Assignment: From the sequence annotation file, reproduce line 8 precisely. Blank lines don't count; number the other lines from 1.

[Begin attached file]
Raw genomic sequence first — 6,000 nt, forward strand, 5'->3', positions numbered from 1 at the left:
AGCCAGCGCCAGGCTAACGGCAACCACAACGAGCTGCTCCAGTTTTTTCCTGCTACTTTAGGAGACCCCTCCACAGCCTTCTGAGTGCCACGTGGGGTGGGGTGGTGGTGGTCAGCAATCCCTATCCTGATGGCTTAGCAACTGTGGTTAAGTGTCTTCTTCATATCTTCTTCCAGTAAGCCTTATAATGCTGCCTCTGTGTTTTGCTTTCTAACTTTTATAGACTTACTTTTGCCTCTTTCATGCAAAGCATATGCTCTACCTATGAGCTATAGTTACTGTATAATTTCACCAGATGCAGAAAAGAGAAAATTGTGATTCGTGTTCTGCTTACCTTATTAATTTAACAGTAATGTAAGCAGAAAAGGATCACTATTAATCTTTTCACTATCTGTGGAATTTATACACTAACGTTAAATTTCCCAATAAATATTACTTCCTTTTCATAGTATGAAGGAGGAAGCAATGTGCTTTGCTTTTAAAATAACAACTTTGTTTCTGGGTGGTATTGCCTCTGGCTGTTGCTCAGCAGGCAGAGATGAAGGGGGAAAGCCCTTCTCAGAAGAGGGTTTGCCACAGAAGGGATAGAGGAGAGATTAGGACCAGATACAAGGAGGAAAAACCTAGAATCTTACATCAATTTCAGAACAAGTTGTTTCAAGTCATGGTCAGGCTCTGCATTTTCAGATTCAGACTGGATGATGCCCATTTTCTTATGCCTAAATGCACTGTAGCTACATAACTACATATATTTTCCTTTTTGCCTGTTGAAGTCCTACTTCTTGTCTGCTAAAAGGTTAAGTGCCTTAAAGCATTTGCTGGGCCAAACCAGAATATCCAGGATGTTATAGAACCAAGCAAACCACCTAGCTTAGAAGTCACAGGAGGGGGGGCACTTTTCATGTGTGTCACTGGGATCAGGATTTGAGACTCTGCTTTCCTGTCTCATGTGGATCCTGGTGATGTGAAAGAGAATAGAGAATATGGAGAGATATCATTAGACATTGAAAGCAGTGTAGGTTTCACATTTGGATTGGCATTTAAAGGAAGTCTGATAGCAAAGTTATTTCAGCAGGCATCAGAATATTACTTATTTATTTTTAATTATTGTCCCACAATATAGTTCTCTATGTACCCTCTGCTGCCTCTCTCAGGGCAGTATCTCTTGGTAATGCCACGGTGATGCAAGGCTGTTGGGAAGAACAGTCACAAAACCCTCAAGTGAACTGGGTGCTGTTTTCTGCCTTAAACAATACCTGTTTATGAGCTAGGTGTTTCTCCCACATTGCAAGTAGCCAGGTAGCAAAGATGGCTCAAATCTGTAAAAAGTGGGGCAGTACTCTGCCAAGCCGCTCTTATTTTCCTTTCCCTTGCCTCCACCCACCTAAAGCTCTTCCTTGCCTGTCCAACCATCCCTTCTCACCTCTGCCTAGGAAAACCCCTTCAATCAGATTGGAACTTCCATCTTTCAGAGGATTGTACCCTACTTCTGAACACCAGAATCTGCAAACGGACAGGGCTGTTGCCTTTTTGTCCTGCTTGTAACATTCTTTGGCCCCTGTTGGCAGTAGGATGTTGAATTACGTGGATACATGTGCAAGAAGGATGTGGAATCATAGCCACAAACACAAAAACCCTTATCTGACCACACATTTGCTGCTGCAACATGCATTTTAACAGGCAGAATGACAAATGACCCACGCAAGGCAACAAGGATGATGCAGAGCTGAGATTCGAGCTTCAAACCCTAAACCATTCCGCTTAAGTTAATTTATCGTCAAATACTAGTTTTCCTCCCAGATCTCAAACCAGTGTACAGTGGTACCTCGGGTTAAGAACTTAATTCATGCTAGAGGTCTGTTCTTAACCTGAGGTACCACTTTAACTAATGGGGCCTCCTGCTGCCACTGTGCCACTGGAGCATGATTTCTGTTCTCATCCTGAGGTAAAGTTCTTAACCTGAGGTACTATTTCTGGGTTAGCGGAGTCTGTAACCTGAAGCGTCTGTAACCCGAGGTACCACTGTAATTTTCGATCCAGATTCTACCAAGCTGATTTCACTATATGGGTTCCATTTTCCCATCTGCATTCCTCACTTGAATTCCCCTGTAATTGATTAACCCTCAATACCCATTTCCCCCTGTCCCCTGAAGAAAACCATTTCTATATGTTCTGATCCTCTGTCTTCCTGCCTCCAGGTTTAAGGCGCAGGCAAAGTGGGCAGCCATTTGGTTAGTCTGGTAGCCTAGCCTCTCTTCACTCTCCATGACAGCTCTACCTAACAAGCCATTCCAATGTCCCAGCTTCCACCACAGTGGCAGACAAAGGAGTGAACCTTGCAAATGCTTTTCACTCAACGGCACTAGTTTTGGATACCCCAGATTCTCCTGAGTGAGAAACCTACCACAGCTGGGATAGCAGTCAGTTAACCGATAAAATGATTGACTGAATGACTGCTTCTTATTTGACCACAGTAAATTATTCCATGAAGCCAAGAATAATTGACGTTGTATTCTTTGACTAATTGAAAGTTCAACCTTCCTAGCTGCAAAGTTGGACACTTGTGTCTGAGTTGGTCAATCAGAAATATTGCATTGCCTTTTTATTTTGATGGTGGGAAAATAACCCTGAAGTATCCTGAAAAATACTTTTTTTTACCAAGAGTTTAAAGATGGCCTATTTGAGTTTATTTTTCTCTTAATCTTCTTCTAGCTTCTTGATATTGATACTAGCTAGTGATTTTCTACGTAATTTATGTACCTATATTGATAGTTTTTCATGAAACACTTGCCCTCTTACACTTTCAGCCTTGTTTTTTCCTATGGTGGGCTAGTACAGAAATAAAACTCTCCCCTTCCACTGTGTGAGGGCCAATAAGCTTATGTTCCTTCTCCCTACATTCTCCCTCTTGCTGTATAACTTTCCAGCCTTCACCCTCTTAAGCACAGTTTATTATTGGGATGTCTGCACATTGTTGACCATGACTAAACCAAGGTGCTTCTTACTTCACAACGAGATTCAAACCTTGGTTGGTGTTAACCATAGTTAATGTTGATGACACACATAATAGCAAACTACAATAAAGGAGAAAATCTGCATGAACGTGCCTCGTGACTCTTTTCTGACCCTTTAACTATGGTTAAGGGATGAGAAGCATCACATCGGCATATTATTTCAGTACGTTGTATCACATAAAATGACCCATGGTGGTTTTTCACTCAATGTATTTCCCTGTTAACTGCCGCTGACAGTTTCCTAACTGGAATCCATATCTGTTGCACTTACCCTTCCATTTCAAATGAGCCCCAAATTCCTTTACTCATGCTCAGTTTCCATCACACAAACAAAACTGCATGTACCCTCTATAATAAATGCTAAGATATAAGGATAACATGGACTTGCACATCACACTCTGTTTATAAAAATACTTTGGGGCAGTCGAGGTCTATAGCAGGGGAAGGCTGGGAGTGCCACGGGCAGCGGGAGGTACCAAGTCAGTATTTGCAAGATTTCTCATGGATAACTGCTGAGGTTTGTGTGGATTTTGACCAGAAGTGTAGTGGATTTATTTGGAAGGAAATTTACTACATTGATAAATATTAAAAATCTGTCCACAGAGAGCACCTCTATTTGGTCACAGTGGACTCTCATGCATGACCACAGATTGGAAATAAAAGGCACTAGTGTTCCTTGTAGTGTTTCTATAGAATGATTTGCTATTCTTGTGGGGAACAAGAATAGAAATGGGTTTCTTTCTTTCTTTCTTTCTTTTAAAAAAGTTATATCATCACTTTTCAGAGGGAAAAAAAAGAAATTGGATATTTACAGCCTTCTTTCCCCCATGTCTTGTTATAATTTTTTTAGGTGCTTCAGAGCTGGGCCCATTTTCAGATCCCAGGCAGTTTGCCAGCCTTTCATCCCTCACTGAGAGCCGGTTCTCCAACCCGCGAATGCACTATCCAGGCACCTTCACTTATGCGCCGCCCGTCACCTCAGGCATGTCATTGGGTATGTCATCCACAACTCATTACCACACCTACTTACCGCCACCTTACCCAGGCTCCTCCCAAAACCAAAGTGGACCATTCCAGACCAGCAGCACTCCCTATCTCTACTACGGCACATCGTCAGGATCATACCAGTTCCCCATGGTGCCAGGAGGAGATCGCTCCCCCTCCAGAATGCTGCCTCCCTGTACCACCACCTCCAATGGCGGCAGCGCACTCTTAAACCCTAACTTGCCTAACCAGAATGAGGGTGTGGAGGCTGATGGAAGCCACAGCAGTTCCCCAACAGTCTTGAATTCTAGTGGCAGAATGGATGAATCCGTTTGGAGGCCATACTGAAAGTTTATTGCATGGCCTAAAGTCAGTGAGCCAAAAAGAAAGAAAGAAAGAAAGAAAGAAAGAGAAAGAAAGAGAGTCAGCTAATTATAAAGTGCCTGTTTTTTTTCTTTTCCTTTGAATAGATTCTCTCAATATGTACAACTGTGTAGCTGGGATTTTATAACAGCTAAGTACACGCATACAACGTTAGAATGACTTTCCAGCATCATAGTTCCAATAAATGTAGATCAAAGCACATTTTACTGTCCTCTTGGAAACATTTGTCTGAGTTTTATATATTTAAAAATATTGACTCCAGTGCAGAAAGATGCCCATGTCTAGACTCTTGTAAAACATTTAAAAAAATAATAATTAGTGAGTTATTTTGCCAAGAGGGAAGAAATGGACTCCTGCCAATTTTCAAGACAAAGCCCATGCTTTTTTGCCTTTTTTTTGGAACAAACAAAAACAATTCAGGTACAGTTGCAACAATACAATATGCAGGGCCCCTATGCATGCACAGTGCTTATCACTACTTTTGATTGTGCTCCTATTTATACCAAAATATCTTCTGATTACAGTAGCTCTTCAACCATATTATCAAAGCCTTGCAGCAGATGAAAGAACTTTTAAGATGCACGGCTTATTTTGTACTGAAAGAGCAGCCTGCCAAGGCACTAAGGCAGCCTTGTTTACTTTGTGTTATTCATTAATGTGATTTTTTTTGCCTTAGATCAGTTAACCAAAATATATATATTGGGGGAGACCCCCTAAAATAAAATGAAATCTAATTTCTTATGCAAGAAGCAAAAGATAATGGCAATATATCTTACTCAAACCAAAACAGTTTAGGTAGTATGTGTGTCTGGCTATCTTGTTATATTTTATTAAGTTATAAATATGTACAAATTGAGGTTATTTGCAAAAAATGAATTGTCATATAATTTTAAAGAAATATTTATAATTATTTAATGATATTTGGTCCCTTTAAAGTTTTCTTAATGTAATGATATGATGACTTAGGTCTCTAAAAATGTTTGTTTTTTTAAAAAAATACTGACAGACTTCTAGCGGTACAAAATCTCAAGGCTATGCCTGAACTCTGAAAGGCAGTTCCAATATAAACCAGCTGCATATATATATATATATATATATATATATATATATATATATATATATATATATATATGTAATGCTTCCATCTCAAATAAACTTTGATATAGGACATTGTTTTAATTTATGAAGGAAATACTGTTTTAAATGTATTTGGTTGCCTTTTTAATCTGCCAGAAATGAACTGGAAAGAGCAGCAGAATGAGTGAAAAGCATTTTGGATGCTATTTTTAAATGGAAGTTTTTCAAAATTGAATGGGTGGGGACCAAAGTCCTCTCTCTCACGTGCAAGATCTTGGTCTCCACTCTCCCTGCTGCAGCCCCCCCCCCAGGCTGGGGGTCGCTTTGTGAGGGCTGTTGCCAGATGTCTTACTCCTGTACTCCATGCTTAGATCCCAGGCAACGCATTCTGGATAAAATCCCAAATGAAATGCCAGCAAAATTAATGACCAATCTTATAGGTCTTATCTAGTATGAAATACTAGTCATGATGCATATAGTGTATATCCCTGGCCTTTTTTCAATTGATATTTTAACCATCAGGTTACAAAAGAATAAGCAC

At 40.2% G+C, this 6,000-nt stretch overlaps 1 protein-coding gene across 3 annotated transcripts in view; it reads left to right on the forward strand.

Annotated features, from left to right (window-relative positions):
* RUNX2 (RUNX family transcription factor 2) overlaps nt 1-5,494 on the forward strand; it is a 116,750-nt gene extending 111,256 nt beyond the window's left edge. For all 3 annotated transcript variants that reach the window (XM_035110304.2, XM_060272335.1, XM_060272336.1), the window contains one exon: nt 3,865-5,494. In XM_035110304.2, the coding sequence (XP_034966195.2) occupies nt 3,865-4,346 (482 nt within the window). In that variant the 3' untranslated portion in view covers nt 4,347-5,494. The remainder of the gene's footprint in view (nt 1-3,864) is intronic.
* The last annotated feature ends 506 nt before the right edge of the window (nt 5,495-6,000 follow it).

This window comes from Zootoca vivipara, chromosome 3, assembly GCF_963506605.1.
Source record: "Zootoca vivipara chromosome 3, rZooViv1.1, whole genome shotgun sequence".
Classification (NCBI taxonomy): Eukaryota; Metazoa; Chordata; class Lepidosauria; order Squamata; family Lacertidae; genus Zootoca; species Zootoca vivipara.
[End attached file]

Source record: "Zootoca vivipara chromosome 3, rZooViv1.1, whole genome shotgun sequence".